Leave it to the Rune Grammofon label to release such an inspired piece of musical madness that mixes up prog, rock, jazz, ambient electronics, and just about everything else. Featuring two former members of the sprawling Jaga Jazzist, Shining is a young quartet of musicians who seem very unafraid of mashing genres together in an effort to create something wholly unique. Imagine if Jaga Jazzist let their hair down a bit more and simply freaked-out once in awhile (in several different ways), and you're getting somewhere close to the sort of thing that Shining does.
The opening track of "Goretex Weather Report" sets the bar pretty darn high as strummed, loose-string guitars and horns line up in a building riff before the track unleashes with a blast of heavy prog metal before the track collapses into an organ-grinding soundtrack motif that further evolves into one last blast of shredding guitars pyrotechnics. "REDRUM" follows it up with a short blast of live and programmed drums mingling with stuttering waves of horns, shouts and hollers, and an absolutely romping midsection that doesn't last long enough. The whole thing is over in under 2 minutes and the group is of course quickly on to other things.
In The Kingdom Of Kitsch You Will Be A Monster is literally all over the place, yet it somehow ties itself together with horns. On the quiet, soundtrack-esque "Where Death Comes To Cry," soft moans of horns play out alongside some more wheezy organ for a brief respite in the middle of the album where tracks seem to burst at the seams with ideas. "The Smoking Dog" blends touches of Ennio Morricone soundtracks into a glitchy, carnival-ride of a track that is alternately blasting forth with hyperspeed programmed drums and dropping off into weird melodies (played on a variety of instruments and synths) that could easily accompany stalker-scenes in a horror movie.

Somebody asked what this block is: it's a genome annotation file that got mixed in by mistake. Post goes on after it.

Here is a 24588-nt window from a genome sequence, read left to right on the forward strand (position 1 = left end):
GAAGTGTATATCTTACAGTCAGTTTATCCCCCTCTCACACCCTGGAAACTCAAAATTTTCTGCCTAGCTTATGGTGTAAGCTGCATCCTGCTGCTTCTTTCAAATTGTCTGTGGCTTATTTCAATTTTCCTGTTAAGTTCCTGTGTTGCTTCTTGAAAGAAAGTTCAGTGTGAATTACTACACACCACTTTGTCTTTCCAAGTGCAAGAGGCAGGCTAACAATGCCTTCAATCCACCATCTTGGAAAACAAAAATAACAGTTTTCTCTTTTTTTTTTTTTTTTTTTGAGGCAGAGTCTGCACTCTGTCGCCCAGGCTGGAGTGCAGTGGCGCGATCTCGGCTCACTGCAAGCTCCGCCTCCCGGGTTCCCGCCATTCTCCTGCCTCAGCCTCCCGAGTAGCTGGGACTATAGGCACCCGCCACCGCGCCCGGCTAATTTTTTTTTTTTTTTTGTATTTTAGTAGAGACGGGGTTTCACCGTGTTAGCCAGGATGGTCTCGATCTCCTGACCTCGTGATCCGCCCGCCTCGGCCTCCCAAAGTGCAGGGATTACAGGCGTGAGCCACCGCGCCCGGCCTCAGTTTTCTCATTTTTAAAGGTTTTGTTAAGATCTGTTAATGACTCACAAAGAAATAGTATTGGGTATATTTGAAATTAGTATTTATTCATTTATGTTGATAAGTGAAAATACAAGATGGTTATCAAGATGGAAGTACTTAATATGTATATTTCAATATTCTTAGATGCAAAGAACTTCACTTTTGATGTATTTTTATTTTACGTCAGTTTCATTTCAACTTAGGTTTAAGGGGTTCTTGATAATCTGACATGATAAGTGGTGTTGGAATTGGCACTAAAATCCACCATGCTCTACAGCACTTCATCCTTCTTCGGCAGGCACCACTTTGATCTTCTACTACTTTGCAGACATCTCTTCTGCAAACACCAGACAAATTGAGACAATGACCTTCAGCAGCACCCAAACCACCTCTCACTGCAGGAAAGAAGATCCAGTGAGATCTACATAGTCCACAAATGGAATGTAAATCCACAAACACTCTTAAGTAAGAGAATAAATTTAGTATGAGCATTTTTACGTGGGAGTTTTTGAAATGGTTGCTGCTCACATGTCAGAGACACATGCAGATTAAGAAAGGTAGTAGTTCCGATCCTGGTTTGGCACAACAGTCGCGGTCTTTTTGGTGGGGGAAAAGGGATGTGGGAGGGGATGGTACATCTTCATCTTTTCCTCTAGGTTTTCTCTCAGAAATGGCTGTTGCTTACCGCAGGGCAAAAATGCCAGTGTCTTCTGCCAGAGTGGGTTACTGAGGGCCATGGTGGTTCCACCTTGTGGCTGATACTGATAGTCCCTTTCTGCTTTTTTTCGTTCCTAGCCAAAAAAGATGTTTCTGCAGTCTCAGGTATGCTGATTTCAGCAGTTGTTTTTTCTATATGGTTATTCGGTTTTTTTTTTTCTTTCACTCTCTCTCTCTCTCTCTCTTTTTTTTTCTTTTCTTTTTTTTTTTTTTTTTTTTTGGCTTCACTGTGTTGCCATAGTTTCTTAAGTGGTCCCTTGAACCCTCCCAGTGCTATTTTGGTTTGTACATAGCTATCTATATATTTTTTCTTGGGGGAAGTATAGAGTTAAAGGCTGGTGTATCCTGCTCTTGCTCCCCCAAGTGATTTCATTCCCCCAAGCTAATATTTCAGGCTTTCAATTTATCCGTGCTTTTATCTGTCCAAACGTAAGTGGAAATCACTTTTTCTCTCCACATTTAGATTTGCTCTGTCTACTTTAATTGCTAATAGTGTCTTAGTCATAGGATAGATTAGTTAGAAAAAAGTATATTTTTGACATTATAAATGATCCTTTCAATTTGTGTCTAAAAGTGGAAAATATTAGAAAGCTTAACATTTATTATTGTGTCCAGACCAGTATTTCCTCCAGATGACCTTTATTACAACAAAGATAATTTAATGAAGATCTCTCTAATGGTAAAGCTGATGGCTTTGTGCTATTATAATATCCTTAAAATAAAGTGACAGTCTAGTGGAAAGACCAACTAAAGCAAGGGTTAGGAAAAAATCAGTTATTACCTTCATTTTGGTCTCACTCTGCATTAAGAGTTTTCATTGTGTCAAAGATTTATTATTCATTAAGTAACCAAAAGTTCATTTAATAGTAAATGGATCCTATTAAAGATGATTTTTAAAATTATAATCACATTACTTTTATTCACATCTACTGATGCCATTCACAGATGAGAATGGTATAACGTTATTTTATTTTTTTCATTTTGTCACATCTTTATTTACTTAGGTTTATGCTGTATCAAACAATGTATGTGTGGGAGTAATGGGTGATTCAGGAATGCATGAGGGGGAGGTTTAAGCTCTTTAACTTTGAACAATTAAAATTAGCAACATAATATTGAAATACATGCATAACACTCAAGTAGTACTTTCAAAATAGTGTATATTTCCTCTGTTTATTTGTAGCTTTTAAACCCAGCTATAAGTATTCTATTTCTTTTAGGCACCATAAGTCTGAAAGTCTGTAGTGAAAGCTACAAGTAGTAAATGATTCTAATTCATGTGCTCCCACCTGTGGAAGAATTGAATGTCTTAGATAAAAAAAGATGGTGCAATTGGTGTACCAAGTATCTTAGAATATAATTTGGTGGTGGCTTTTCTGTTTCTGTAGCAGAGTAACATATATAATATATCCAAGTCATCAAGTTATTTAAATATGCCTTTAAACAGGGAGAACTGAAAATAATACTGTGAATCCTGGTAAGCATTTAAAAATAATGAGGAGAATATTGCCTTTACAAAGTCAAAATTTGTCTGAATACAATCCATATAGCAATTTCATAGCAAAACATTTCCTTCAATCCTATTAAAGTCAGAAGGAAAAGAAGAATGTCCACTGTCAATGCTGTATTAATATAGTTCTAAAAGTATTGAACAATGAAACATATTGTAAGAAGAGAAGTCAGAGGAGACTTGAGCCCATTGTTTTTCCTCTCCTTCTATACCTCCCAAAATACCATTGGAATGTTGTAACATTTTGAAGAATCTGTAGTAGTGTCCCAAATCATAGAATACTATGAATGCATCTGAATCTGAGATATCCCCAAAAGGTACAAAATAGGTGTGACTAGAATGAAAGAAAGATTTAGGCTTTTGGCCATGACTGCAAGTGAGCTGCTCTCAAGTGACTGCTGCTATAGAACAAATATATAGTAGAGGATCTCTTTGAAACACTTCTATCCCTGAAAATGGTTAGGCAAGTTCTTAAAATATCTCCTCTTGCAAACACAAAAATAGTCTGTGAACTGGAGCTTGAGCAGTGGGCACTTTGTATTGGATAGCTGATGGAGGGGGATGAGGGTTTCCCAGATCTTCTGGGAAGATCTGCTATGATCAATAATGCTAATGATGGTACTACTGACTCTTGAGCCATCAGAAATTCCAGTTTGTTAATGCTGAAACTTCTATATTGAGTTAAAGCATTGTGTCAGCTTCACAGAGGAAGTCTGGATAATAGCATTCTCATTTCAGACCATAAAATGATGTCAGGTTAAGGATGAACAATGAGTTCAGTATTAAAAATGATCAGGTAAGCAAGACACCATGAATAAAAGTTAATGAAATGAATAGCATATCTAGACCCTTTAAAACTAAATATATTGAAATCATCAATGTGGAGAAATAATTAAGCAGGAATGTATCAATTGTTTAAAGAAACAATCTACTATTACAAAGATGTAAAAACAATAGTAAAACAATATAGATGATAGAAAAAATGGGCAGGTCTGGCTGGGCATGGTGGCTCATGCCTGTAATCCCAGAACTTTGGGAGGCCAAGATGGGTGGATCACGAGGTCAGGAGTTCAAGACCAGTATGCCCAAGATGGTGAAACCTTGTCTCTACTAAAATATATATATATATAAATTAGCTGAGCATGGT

If my descriptions above make the album seem a bit hodge-podge, be assured that it most definitely is. At the same time, though, this is one of those releases that you'll want to sit down with and listen to many, many times in order to hear all the different parts so you can air-drum, air-guitar, and air-whatever to them later. In the course of ten tracks and just about forty minutes, four people cram scores of catchy riffs, some seriously thunderous moments, as well as some nice ambience into a short, but definitely not lacking release. In interviews I've read with bands over the years, one thing that seems to come out once in awhile is that all the different bandmembers like different music and the resulting band music is the pulling of all those parts into an overall sound. If that's the case with Shining, I'm glad that they somehow found a way to get everything jammed in here without everything completely falling off the rails. Occasionally mindblowing, and very entertaining.